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zavvy - Well, I'm not one to go along with the crowd - unless it is a great crowd (an inside joke).<br /><br />What you are asking is the most popular model? <br /><br />I don't know - theoretical astronomy models of this type change rapidly as does popularity.<br /><br />I can only link some current popular models. Many are linked to the big bang model, but are seeking to describe accurately the cause of the big bang. <br /><br />Astronomers have published a variety of causes that stem from beyond and/or before our universe. [E.g. collision of branes; or Linde's version of inflation invoking scaler fields]<br /><br />I would be interested in noting what other posters say is a consensus - if there is one!<br />Nothing is popular (pun intended - see qzzq's post].<br />
 
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newtonian

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zavvy -While I get to your link, have you read my links?<br /><br />For example, from:<br /><br />http://www.space.com/scienceastronomy/generalscience/5mysteries_universes_020205-1.html<br /><br />But Andreas Albrecht, a cosmologist at the University of California at Davis, says the question isn't open for debate. Why? You can't argue with quantum mechanics. "As far as we can tell," Albrecht says, "that's the fundamental language that Nature speaks. Nature doesn't answer questions for certain; it answers questions by giving probabilities."<br /><br />And in quantum mechanics, "There's a possibility that almost anything happens." Including other universes. And if cosmologists are queasy about that, they don't have a choice. "It comes out of the mathematics," Albrecht explains. "It's forced down our throats."<br /><br />The link also shows that the math does not indicate infinite or even zillions (?) of universes. Possibly just a few more.<br /><br />I suspect about 1 or 2 hundred billion universes. [Extrapolating out from 100 billion stars in our galaxy and 100 billion galaxies in our universe]<br />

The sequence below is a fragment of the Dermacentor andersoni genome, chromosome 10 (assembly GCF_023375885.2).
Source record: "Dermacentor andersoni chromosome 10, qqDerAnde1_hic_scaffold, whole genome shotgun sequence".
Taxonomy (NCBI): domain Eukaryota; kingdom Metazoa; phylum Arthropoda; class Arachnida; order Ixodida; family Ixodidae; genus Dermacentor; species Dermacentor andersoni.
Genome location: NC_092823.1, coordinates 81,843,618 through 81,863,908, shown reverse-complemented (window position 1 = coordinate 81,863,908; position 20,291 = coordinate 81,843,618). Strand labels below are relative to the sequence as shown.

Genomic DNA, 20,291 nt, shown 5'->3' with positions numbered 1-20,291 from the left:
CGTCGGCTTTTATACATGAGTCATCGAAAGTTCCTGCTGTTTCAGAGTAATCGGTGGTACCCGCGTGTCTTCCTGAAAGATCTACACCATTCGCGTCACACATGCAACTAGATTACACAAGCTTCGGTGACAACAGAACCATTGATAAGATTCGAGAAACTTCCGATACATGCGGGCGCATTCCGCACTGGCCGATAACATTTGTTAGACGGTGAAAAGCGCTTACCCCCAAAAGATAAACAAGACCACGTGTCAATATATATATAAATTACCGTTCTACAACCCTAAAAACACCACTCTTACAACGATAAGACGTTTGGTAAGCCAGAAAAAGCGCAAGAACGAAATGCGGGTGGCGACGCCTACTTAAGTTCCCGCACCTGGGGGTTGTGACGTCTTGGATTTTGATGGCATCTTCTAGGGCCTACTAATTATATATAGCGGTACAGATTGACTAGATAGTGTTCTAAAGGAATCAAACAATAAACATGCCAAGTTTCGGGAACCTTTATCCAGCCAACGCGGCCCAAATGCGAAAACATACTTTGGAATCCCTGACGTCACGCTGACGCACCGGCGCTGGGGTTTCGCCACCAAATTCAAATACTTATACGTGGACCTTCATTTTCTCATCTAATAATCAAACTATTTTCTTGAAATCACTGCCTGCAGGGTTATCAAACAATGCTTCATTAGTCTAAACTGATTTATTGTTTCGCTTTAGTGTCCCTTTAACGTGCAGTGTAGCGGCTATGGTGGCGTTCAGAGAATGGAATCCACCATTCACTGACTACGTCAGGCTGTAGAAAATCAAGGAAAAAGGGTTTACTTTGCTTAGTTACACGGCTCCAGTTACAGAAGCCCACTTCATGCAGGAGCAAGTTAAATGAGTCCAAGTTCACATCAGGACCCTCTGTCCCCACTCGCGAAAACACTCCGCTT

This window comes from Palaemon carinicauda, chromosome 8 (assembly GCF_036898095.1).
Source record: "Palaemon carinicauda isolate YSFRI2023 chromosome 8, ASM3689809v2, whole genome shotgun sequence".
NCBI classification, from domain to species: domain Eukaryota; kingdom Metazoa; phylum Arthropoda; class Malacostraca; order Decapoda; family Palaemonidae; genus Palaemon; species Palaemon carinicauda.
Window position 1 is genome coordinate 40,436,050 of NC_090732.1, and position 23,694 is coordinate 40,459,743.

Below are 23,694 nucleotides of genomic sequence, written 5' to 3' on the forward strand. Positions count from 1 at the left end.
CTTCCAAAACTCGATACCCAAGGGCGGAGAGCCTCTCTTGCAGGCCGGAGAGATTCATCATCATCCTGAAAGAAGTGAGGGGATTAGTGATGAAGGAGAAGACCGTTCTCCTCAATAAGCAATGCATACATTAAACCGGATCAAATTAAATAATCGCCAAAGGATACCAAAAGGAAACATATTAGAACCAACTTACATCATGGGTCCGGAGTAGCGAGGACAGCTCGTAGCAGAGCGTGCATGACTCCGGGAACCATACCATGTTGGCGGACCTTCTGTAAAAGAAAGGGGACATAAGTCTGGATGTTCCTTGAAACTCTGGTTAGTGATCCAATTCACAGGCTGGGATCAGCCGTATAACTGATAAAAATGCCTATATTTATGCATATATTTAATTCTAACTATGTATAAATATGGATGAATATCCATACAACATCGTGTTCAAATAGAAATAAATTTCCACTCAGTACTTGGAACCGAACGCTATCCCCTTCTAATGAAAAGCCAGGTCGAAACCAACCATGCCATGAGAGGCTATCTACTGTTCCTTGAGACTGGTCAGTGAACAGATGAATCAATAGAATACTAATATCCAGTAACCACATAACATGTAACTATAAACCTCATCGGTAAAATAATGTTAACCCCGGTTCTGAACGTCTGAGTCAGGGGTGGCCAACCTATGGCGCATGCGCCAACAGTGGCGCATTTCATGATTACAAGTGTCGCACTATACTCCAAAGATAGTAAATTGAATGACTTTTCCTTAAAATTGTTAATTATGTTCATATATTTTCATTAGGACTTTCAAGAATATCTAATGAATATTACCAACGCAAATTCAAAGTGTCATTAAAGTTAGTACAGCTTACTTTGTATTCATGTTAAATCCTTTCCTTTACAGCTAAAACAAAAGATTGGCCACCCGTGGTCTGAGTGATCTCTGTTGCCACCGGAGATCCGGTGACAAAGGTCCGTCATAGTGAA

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newtonian

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zavvy - I couldn't get the 2nd level of the link to criticisms by Linde and others and the response.<br /><br />The cyclic universe theory is like a hybrid from the old Oscillating theory and the old Steady State theory, and alternate from the big bang model - correct?
 
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zavvy

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<font color="yellow">zavvy - I couldn't get the 2nd level of the link to criticisms by Linde and others and the response. </font><br /><br />It's working for me... <img src="/images/icons/smile.gif" />
 
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mooware

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<font color="yellow">" what are we expanding into"</font><br /><br />Very good question, as has been stated. The short answer is: We don't know.<br /><br />
 
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newtonian

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zavvy - That's nice. It's not working for me. Could you post an excerpt on those criticisms by Linde?